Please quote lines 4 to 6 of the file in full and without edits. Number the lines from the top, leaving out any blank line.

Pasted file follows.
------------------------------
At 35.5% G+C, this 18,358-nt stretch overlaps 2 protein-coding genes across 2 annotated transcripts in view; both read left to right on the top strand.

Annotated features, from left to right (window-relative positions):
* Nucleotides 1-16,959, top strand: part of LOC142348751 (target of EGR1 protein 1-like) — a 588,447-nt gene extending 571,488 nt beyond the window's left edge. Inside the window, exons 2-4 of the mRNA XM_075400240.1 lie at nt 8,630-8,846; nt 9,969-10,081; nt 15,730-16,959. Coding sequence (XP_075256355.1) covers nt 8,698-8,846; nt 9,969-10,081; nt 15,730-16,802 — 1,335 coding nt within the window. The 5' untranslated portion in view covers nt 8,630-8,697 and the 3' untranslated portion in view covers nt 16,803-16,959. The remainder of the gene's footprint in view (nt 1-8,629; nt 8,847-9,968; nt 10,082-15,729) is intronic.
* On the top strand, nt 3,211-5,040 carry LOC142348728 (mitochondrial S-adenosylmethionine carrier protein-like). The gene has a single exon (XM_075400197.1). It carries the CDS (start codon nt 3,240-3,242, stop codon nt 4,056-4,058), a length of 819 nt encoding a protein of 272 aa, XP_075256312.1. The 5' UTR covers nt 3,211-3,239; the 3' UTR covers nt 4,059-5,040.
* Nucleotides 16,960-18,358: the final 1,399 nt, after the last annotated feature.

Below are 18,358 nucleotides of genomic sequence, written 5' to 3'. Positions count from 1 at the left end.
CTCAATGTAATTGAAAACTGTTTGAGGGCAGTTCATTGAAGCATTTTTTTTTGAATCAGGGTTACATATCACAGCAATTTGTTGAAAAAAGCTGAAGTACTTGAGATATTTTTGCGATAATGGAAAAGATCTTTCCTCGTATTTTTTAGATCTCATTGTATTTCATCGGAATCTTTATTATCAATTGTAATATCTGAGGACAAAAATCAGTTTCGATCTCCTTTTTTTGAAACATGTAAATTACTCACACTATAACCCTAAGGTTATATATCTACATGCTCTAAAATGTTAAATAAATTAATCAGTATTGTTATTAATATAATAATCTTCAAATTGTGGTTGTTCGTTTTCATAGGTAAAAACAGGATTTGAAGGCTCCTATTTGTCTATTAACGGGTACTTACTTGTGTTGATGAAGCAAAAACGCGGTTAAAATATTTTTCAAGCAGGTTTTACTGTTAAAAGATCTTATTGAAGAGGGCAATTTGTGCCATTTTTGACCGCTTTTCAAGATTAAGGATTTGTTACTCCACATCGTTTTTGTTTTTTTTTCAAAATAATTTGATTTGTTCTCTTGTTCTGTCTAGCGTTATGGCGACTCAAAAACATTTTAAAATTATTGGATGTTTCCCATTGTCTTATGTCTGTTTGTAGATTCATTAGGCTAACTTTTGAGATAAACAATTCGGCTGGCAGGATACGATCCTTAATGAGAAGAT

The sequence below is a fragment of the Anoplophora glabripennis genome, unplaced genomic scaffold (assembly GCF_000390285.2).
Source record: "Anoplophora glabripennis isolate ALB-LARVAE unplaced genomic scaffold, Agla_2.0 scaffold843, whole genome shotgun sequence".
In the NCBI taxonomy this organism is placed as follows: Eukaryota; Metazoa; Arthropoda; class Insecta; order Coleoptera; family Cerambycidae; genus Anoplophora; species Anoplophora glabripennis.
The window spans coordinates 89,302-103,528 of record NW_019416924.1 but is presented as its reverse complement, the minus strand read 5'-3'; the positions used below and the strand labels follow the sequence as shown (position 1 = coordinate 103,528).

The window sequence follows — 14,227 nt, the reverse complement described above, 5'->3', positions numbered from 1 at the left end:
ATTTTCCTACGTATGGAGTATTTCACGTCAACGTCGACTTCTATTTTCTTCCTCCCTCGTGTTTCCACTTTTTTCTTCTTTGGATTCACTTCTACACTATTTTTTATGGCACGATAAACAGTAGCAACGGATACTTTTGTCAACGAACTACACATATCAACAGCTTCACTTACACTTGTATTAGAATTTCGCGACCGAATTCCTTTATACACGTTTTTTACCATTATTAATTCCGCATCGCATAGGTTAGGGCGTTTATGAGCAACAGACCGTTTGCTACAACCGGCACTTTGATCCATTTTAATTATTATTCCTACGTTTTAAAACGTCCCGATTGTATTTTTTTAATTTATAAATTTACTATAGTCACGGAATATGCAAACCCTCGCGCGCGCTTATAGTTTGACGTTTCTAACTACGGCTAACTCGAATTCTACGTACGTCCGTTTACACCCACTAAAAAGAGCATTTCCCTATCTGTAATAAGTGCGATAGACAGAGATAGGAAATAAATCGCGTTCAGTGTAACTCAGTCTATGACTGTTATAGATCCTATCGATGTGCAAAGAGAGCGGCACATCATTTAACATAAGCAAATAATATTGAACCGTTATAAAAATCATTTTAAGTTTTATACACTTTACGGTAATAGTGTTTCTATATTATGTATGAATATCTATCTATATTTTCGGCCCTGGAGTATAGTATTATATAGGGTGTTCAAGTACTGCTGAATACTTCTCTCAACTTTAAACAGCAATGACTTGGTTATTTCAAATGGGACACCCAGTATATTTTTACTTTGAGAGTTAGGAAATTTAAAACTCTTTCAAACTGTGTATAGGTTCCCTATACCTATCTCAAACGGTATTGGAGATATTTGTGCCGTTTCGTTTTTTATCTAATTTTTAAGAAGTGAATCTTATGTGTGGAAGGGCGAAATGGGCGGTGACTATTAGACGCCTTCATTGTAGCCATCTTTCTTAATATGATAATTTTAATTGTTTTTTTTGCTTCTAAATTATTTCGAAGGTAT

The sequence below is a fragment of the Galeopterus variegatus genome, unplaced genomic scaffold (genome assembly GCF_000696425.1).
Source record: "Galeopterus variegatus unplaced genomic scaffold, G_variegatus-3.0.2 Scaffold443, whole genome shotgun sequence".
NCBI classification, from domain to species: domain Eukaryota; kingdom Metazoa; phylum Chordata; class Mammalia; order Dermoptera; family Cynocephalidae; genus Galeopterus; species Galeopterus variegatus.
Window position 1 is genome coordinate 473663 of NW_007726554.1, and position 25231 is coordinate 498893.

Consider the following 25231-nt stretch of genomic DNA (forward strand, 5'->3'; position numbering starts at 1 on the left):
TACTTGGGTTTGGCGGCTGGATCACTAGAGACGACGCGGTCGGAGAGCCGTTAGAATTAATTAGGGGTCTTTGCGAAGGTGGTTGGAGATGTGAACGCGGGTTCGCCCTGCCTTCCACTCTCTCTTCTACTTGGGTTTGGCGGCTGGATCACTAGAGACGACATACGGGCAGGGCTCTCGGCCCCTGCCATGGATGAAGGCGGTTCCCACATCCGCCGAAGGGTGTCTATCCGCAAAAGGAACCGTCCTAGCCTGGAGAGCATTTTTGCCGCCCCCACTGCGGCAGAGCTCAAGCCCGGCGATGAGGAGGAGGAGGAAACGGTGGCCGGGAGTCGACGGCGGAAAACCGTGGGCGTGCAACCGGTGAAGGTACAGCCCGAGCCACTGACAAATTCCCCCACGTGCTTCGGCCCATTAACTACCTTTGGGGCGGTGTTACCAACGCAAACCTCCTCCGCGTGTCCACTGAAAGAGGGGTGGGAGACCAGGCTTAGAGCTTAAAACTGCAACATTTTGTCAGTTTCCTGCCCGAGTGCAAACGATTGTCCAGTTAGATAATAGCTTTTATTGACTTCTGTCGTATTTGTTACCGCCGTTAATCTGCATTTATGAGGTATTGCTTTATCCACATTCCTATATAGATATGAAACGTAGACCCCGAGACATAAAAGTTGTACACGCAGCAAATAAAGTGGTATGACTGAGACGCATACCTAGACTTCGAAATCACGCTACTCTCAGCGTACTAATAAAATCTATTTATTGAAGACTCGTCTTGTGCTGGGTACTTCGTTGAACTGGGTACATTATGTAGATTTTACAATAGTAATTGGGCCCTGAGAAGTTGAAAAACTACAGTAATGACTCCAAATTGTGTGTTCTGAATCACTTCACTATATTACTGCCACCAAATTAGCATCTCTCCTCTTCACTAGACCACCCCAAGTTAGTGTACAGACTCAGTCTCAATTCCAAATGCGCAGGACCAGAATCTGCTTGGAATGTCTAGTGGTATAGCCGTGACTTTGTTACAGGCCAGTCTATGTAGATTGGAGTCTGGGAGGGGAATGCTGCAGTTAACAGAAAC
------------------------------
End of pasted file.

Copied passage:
* On the top strand, nt 3,211-5,040 carry LOC142348728 (mitochondrial S-adenosylmethionine carrier protein-like). The gene has a single exon (XM_075400197.1). It carries the CDS (start codon nt 3,240-3,242, stop codon nt 4,056-4,058), a length of 819 nt encoding a protein of 272 aa, XP_075256312.1. The 5' UTR covers nt 3,211-3,239; the 3' UTR covers nt 4,059-5,040.
* Nucleotides 16,960-18,358: the final 1,399 nt, after the last annotated feature.

Below are 18,358 nucleotides of genomic sequence, written 5' to 3'. Positions count from 1 at the left end.